Unilever plan on track, but cutting emissions tough

Four years into its Sustainable Living Plan, Unilever reports good progress on improving health and livelihoods in communities, improving resource efficiency, and sustainable sourcing. But reducing greenhouse gases remains tough.

It has been four years since consumer goods giant Unilever announced its ambitious ‘Sustainable Living Plan’ and the report card is out.

While it has done well on social indicators like improving community well-being and farmer livelihoods, its efforts to reduce environmental impact remains “a mixed picture, with a lot of work to be done”, said Peter ter Kulve, Unilever president of Southeast Asia and Australasia.

Speaking at a Unilever event on Thursday in Singapore’s Mapletree Business City, he shared that the company is “doing really well” on its plans to improve the social and economic welfare of the communities it operates in and serves.

On the environmental front, it has also made “good progress” on reducing its water and energy use, and ensuring that its factories send zero waste to landfills, but the company is finding it tough to reduce greenhouse gases, he said.

Unilever’s Sustainable Living Plan was first launched in 2010 and set out to improve the well-being of more than a billion people, halve the environmental impact of its product and enhance millions of livelihoods by 2020.

Since then, the company has managed to reach out to 397 million people with its initiatives related to personal and oral hygiene, and helped 800,000 smallholder farmers gain access to training and support that will significantly improve their livelihoods. 

The company has also reduced waste associated with product disposal by 12 per cent and lowered the water impact of their products by two per cent. 

But while Unilever’s carbon dioxide emissions from energy have dropped by almost 40 per cent since 2008, its greenhouse gas impact per consumer use has increased by about four per cent since 2010.  

The company attributes this partly to their acquisition of American consumer products group Alberto Culver in 2010, which owns beauty brands such as St Ives, VO5, and Tresemme, among others. 

When it comes to ensuring that the agricultural raw materials used by Unilever are sustainably sourced, it has managed to more than triple the share of products purchased from responsible suppliers from 14 per cent in 2010 to over 55 per cent in 2014. 

This strengthens the resilience of Unilever’s supply chain while having a positive impact on its producers and the environment, said Unilever. 

Unilever’s commitment to sustainable sourcing has included a target to buy 100 per cent of its palm oil from sustainable sources by 2015, and to ensure it is traceable back to its source by 2020.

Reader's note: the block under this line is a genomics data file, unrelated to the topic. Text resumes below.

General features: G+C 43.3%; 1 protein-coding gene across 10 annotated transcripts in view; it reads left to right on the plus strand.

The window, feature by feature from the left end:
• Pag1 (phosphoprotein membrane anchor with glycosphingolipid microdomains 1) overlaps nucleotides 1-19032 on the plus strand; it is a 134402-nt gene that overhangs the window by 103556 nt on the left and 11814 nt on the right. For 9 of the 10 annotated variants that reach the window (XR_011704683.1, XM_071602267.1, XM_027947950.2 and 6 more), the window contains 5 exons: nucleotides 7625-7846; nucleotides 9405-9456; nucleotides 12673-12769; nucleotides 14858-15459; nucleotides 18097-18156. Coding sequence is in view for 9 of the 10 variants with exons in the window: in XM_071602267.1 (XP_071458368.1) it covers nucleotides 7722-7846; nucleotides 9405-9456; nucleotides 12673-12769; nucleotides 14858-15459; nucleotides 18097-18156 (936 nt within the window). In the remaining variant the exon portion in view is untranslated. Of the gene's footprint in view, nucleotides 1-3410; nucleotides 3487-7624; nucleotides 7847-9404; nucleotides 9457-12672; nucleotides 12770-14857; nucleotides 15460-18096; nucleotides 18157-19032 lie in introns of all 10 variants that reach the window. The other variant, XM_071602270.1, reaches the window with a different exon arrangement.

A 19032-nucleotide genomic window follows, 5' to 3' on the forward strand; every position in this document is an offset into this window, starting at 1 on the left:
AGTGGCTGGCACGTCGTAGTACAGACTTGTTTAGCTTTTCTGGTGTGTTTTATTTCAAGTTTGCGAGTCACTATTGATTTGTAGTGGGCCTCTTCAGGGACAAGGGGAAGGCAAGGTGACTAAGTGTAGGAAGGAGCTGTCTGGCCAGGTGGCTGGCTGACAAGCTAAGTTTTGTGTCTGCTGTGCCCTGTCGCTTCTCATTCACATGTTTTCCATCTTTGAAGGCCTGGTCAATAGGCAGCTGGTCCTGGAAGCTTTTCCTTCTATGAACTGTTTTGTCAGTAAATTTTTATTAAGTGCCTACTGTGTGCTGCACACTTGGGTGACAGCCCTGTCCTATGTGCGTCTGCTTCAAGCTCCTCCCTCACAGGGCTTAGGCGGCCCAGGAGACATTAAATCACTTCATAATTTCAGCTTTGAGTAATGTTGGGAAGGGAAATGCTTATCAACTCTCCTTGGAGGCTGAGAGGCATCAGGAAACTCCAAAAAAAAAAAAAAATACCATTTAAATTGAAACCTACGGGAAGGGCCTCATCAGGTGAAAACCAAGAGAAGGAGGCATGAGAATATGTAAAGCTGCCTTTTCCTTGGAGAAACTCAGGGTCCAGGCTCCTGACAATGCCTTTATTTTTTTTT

The company’s palm oil is already fully sustainable, and it is on target to achieve the traceability goal by the 2020 deadline. 

In addition to its own sustainability initiatives, a company with Unilever’s size and clout also has the potential to drive change at an industry-wide and even at the policy level, said ter Kulve.

For example, Unilever is one of the world’s largest consumers of palm oil, and by forcing its suppliers to adopt sustainable practices, the company had made a real difference to the palm oil industry, he added.

“We leverage our influence to make things happen,” ter Kulve explained, while stressing that working with suppliers, governments, and non-government organisation was essential to driving progress on its social and environmental performance. 

External partners present at the discussion - attended by about 200 Unilever employees and corporate partners -  agreed that Unilever had made notable progress on its sustainability goals, but also highlighted key areas where the company could do more. 

Kavita Prakash-Mani, executive director of Grow Asia, a World Economic Forum initiative on sustainable agriculture, urged Unilever to pursue innovation in areas such as mobile phone payments in rural areas and new consumer products. 

The company has so far also put more efforts into marketing some of its brands as having a greater environmental or social purpose, including soaps such as Dove and Lifebuoy and Ben & Jerry’s ice cream.

These brands have grown at twice the rate of the rest of the business, and spells the potential for other Unilever brands to be harnessed for good, said observers. 

Nico Stouthart, managing partner of branding agency MBVermeer, said: “Where Unilever can start doing a better job, is finding this purpose for all your brands”. 

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